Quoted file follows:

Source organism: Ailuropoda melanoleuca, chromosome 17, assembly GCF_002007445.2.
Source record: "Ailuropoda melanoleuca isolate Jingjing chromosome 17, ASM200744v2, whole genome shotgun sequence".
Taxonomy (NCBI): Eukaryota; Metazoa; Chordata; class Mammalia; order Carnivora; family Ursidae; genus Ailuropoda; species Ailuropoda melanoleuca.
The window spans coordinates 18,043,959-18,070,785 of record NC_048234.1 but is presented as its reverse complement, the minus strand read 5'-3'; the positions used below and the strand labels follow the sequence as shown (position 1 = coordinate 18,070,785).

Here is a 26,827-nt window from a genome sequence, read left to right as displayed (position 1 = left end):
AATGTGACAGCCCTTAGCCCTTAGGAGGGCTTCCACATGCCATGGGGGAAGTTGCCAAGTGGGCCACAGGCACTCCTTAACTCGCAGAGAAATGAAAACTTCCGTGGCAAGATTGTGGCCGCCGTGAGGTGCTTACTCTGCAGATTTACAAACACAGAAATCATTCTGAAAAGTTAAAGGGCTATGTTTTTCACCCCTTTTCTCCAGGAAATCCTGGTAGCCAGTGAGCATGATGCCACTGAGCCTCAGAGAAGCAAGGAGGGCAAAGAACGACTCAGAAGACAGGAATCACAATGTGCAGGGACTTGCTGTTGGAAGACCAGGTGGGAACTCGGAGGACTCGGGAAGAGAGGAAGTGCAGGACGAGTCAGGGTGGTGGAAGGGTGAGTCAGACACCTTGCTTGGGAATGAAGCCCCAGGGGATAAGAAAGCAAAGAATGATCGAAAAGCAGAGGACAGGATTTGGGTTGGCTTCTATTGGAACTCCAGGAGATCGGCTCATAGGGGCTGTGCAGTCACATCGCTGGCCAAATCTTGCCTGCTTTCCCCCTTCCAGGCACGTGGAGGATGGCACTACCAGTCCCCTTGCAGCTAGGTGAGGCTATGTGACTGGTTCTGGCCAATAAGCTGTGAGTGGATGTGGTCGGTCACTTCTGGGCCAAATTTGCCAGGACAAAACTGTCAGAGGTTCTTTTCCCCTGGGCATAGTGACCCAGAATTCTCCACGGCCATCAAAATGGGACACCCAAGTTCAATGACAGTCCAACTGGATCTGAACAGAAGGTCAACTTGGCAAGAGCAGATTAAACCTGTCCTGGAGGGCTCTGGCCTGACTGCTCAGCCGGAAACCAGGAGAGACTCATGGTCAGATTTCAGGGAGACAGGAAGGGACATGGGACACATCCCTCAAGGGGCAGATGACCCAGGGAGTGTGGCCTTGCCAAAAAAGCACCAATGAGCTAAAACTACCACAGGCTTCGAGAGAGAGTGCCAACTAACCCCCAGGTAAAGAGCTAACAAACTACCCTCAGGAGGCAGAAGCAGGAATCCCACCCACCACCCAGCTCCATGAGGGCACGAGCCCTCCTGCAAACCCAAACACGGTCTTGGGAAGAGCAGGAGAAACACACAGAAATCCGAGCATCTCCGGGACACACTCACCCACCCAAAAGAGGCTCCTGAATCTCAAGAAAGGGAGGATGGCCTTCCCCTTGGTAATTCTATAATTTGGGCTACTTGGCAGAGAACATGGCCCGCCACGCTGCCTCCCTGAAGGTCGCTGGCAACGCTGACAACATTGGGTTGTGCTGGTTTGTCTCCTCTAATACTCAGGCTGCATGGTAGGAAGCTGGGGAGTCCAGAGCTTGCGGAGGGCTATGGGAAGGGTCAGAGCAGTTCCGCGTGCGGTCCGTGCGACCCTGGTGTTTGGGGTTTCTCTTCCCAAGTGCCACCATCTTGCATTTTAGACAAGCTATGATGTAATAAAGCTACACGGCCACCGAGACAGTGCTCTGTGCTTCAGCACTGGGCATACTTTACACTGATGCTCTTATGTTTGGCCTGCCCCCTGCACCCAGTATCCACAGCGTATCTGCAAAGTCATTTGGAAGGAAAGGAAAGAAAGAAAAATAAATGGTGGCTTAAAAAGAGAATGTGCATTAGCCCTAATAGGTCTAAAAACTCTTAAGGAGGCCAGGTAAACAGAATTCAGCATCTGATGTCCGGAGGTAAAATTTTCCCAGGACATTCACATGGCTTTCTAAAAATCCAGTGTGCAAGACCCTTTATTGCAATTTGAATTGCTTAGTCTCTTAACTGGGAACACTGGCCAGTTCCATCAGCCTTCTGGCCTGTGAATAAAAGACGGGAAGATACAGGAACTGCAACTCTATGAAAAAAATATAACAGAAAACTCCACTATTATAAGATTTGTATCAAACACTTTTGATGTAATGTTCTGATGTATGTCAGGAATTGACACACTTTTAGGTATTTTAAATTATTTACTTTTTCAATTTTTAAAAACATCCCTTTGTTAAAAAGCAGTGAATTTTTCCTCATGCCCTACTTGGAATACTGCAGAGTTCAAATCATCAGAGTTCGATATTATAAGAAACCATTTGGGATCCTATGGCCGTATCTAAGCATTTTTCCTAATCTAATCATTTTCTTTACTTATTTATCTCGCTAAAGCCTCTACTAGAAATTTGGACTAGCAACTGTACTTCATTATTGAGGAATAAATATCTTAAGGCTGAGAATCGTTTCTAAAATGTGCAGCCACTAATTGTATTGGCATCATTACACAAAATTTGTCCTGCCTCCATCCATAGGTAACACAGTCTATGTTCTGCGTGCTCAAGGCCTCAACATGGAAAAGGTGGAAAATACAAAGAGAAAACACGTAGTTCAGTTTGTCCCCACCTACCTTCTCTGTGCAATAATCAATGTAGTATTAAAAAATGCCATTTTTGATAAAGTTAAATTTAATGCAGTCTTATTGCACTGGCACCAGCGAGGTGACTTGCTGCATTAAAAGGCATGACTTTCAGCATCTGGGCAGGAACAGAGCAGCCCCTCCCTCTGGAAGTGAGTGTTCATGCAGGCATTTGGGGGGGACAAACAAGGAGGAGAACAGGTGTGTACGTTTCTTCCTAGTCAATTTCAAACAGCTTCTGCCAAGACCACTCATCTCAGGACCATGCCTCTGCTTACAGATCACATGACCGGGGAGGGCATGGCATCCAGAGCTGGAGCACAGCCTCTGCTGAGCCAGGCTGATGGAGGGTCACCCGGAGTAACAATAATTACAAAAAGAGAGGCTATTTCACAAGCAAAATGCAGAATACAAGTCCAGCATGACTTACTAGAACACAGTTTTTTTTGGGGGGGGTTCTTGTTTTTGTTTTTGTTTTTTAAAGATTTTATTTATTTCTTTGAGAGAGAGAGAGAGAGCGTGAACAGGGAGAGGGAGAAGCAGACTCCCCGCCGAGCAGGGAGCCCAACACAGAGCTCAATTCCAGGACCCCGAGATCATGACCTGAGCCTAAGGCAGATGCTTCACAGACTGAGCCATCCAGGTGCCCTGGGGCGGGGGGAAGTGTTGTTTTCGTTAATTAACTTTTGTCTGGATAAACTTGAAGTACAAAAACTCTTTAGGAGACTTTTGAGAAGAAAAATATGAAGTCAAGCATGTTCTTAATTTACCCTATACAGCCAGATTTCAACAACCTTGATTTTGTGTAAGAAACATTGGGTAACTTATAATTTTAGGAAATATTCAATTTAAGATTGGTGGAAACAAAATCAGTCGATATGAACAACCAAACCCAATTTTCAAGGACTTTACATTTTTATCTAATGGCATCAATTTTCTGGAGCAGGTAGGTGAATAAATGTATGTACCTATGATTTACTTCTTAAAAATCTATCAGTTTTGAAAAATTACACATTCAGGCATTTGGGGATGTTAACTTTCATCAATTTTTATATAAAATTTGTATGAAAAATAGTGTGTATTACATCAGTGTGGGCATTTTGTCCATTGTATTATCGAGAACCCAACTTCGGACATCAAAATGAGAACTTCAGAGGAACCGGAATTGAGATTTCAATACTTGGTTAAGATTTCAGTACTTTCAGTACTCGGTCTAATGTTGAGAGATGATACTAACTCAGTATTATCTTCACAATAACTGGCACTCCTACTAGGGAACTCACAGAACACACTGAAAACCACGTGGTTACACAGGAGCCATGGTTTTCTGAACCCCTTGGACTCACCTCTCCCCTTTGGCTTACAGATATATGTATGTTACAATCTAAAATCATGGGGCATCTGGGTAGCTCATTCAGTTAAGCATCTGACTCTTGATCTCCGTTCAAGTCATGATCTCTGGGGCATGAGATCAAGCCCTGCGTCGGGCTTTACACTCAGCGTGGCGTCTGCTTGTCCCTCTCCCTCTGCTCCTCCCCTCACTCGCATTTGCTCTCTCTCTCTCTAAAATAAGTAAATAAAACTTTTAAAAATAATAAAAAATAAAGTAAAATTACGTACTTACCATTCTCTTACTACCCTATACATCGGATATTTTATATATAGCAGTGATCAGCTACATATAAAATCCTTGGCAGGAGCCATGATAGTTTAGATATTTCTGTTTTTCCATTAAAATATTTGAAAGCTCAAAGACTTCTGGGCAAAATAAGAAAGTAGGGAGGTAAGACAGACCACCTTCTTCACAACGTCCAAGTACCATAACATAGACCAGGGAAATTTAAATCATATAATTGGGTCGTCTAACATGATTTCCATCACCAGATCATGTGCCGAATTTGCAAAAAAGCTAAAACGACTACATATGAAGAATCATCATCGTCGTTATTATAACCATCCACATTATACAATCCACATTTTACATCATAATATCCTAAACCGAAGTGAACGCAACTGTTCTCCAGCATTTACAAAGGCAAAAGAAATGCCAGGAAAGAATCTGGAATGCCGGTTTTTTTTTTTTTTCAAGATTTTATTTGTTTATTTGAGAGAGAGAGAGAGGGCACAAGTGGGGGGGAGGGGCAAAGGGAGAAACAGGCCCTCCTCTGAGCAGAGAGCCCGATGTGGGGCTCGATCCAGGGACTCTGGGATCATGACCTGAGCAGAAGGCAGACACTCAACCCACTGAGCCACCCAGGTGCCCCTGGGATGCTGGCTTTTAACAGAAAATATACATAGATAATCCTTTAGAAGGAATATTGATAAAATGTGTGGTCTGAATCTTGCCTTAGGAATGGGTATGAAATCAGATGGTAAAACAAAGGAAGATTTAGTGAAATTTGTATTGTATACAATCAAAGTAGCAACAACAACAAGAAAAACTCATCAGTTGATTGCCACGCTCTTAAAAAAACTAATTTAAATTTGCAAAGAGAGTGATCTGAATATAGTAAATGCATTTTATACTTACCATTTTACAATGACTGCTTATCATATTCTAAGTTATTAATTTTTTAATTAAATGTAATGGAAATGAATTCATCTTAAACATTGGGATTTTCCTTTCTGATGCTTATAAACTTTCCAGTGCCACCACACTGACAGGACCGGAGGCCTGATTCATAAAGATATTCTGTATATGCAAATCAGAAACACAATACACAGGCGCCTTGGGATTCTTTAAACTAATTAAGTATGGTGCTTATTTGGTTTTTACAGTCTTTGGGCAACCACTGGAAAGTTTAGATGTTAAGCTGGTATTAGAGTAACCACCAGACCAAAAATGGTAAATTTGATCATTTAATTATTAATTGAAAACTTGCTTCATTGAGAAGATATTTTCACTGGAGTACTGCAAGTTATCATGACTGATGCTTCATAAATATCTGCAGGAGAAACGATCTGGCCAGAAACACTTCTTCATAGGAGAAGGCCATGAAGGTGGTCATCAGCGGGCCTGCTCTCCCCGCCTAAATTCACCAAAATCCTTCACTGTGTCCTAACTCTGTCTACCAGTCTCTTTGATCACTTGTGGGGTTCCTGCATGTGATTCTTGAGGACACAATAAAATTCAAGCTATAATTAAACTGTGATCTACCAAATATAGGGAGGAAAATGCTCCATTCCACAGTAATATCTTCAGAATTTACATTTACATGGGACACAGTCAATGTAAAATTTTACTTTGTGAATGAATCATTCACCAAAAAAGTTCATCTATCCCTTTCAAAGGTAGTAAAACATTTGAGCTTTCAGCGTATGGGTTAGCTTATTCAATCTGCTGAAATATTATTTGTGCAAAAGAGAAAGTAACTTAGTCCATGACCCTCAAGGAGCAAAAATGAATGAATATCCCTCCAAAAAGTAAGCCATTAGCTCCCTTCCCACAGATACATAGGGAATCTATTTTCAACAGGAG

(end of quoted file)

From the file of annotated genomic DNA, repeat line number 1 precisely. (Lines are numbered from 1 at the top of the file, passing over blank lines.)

Source organism: Ailuropoda melanoleuca, chromosome 17, assembly GCF_002007445.2.